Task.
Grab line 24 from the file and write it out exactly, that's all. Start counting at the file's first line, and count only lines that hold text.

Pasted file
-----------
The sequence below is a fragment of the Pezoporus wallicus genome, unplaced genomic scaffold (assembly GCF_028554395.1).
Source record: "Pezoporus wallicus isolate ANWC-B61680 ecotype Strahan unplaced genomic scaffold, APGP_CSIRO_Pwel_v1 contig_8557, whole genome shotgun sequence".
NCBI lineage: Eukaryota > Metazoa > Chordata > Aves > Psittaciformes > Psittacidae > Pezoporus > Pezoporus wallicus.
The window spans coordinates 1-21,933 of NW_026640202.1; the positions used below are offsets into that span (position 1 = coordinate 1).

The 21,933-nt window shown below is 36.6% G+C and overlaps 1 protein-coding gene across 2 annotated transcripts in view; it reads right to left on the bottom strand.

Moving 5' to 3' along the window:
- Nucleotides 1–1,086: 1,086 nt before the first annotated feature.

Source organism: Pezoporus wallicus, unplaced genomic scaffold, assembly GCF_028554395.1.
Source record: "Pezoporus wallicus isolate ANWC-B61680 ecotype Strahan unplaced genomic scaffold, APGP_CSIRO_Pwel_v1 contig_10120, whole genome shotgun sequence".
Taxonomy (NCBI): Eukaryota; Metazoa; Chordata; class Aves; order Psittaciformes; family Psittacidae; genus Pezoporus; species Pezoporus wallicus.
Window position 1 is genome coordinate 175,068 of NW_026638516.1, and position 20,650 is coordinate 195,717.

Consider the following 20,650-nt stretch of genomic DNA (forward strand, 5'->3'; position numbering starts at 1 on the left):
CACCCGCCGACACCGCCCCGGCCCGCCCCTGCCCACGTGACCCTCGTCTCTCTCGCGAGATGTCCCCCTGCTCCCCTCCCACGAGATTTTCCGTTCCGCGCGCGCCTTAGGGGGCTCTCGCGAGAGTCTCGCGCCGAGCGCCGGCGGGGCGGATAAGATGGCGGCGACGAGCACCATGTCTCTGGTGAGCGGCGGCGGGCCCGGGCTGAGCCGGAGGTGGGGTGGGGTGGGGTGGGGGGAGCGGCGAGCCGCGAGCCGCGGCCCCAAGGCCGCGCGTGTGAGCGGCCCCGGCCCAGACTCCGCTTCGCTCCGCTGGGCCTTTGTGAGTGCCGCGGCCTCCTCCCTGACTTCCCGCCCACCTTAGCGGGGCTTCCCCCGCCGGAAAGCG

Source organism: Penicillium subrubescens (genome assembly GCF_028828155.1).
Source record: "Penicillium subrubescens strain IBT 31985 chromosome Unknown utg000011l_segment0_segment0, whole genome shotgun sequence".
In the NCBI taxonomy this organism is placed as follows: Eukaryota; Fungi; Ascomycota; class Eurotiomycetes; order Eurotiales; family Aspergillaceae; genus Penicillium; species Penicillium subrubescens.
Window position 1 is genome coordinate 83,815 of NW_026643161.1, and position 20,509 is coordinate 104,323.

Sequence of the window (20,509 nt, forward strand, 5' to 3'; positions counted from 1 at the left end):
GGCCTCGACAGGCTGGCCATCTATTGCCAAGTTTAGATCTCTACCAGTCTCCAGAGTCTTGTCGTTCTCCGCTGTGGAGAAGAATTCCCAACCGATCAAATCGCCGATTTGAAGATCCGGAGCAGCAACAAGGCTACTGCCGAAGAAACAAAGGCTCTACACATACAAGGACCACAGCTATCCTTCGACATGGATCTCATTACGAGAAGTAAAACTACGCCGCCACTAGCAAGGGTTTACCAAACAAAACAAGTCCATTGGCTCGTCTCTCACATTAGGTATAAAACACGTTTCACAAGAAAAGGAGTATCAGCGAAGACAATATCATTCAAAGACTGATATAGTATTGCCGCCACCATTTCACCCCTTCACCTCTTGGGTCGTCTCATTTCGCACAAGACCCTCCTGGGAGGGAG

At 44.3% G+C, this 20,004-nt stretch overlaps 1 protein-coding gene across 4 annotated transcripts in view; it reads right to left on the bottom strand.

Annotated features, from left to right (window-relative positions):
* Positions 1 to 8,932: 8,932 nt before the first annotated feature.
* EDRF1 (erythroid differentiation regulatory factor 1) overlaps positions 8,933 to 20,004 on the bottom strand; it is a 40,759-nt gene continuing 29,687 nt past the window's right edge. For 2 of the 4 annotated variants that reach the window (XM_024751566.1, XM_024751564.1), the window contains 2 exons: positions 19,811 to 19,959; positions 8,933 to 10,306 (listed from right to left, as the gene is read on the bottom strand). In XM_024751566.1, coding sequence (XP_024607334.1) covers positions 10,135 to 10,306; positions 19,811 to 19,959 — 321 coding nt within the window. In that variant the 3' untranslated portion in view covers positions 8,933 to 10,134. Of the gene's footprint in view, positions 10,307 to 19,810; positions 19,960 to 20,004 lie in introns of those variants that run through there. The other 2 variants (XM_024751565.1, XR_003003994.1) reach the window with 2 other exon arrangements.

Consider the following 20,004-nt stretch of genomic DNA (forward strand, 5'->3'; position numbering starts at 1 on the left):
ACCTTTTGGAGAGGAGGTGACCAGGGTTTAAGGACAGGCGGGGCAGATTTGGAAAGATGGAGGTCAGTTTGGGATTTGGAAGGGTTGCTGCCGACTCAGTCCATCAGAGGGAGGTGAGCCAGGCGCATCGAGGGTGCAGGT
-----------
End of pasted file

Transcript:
Consider the following 20,004-nt stretch of genomic DNA (forward strand, 5'->3'; position numbering starts at 1 on the left):